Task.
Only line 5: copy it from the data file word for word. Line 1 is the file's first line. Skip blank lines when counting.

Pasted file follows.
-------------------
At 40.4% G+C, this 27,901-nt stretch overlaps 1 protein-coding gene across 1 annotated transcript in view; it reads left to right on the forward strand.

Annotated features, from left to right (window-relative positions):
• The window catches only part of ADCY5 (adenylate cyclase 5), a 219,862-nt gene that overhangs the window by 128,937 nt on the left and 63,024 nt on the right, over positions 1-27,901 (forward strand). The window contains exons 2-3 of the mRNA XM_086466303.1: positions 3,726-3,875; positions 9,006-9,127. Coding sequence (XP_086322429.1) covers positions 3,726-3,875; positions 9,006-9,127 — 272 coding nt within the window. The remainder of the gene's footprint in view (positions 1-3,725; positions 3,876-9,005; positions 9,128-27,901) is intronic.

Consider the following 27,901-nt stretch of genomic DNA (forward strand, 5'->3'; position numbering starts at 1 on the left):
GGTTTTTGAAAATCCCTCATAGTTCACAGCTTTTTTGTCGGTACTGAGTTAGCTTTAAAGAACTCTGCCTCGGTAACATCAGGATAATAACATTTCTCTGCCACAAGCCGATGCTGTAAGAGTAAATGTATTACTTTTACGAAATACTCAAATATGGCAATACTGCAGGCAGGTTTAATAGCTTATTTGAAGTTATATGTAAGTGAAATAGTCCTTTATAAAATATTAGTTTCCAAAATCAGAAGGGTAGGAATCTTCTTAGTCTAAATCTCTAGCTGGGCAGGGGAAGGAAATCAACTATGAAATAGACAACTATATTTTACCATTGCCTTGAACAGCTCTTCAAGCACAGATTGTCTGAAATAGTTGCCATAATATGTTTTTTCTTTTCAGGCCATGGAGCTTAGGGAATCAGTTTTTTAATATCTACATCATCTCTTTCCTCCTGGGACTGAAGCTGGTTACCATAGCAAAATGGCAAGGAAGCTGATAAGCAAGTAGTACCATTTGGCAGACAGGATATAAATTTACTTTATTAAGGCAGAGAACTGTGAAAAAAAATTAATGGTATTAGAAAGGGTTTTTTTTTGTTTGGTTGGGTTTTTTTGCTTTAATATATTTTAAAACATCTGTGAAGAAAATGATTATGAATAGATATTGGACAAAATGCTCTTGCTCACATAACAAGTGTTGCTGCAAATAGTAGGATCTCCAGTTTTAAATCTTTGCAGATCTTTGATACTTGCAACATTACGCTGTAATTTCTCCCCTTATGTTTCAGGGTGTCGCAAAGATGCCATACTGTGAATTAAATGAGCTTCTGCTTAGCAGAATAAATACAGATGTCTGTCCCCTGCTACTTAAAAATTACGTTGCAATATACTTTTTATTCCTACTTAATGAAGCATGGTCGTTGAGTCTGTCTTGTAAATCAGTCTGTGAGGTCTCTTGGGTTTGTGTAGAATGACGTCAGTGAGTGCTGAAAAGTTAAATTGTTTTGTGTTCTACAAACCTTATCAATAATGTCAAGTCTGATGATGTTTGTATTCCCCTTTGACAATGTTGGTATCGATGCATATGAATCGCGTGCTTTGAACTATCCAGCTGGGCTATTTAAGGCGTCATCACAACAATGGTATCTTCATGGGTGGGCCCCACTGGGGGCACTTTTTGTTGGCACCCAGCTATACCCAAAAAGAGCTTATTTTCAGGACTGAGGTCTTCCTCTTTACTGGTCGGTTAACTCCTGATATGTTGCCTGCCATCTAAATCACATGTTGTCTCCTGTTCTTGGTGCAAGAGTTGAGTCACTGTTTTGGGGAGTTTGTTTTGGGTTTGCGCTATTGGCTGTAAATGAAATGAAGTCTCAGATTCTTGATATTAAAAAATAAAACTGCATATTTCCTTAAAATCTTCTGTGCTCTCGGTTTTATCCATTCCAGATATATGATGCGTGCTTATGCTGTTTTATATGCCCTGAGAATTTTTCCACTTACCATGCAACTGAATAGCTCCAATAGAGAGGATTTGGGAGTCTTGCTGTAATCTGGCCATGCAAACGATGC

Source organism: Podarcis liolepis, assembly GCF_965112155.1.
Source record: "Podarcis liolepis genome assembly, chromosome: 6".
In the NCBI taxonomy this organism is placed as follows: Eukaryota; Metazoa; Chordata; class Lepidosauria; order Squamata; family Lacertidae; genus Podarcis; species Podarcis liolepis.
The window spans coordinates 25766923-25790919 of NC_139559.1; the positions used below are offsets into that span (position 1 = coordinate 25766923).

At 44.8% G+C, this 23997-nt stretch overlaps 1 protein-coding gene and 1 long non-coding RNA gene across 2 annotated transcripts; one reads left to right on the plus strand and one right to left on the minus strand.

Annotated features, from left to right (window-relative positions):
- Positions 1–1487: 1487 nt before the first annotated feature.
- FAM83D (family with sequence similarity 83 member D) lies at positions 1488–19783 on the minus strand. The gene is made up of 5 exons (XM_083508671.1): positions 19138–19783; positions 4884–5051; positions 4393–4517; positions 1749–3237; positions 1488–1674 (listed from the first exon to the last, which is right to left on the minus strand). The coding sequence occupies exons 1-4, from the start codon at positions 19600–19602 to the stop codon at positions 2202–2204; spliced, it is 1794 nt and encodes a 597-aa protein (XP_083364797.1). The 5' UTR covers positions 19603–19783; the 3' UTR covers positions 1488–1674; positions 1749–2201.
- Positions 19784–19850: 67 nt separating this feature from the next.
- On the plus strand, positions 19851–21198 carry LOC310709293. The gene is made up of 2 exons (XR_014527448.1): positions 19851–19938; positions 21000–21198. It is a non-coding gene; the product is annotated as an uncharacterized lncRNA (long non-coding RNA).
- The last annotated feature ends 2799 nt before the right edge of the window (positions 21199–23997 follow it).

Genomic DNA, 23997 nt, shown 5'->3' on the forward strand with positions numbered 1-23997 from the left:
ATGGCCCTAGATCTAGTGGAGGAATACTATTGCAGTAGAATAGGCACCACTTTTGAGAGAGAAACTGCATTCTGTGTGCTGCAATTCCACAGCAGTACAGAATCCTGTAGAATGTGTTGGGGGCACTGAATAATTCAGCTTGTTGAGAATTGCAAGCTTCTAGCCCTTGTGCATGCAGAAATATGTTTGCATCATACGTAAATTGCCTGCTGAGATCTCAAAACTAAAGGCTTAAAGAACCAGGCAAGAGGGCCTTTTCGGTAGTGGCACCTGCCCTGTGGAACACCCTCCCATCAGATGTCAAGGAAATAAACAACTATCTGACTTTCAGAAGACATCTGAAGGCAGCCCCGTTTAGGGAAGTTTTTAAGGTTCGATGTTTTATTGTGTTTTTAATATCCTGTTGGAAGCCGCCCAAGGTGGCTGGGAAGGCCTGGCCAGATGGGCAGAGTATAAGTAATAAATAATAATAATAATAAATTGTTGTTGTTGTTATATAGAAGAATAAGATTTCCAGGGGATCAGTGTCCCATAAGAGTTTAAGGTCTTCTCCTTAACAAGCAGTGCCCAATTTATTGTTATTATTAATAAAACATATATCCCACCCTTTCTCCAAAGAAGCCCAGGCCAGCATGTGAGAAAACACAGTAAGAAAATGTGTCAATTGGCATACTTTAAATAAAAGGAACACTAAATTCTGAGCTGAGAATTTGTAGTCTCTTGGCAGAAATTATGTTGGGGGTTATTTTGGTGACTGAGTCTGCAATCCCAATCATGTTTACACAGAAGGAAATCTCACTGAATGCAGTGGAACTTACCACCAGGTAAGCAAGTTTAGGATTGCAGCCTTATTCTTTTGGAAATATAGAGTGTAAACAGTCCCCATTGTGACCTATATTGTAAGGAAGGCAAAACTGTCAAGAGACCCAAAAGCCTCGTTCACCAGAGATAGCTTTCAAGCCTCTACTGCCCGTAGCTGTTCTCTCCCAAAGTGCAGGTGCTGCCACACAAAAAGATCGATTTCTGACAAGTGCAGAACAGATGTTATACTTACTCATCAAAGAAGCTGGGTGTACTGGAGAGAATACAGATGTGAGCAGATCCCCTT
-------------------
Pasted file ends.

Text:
GGTTTTTGAAAATCCCTCATAGTTCACAGCTTTTTTGTCGGTACTGAGTTAGCTTTAAAGAACTCTGCCTCGGTAACATCAGGATAATAACATTTCTCTGCCACAAGCCGATGCTGTAAGAGTAAATGTATTACTTTTACGAAATACTCAAATATGGCAATACTGCAGGCAGGTTTAATAGCTTATTTGAAGTTATATGTAAGTGAAATAGTCCTTTATAAAATATTAGTTTCCAAAATCAGAAGGGTAGGAATCTTCTTAGTCTAAATCTCTAGCTGGGCAGGGGAAGGAAATCAACTATGAAATAGACAACTATATTTTACCATTGCCTTGAACAGCTCTTCAAGCACAGATTGTCTGAAATAGTTGCCATAATATGTTTTTTCTTTTCAGGCCATGGAGCTTAGGGAATCAGTTTTTTAATATCTACATCATCTCTTTCCTCCTGGGACTGAAGCTGGTTACCATAGCAAAATGGCAAGGAAGCTGATAAGCAAGTAGTACCATTTGGCAGACAGGATATAAATTTACTTTATTAAGGCAGAGAACTGTGAAAAAAAATTAATGGTATTAGAAAGGGTTTTTTTTTGTTTGGTTGGGTTTTTTTGCTTTAATATATTTTAAAACATCTGTGAAGAAAATGATTATGAATAGATATTGGACAAAATGCTCTTGCTCACATAACAAGTGTTGCTGCAAATAGTAGGATCTCCAGTTTTAAATCTTTGCAGATCTTTGATACTTGCAACATTACGCTGTAATTTCTCCCCTTATGTTTCAGGGTGTCGCAAAGATGCCATACTGTGAATTAAATGAGCTTCTGCTTAGCAGAATAAATACAGATGTCTGTCCCCTGCTACTTAAAAATTACGTTGCAATATACTTTTTATTCCTACTTAATGAAGCATGGTCGTTGAGTCTGTCTTGTAAATCAGTCTGTGAGGTCTCTTGGGTTTGTGTAGAATGACGTCAGTGAGTGCTGAAAAGTTAAATTGTTTTGTGTTCTACAAACCTTATCAATAATGTCAAGTCTGATGATGTTTGTATTCCCCTTTGACAATGTTGGTATCGATGCATATGAATCGCGTGCTTTGAACTATCCAGCTGGGCTATTTAAGGCGTCATCACAACAATGGTATCTTCATGGGTGGGCCCCACTGGGGGCACTTTTTGTTGGCACCCAGCTATACCCAAAAAGAGCTTATTTTCAGGACTGAGGTCTTCCTCTTTACTGGTCGGTTAACTCCTGATATGTTGCCTGCCATCTAAATCACATGTTGTCTCCTGTTCTTGGTGCAAGAGTTGAGTCACTGTTTTGGGGAGTTTGTTTTGGGTTTGCGCTATTGGCTGTAAATGAAATGAAGTCTCAGATTCTTGATATTAAAAAATAAAACTGCATATTTCCTTAAAATCTTCTGTGCTCTCGGTTTTATCCATTCCAGATATATGATGCGTGCTTATGCTGTTTTATATGCCCTGAGAATTTTTCCACTTACCATGCAACTGAATAGCTCCAATAGAGAGGATTTGGGAGTCTTGCTGTAATCTGGCCATGCAAACGATGC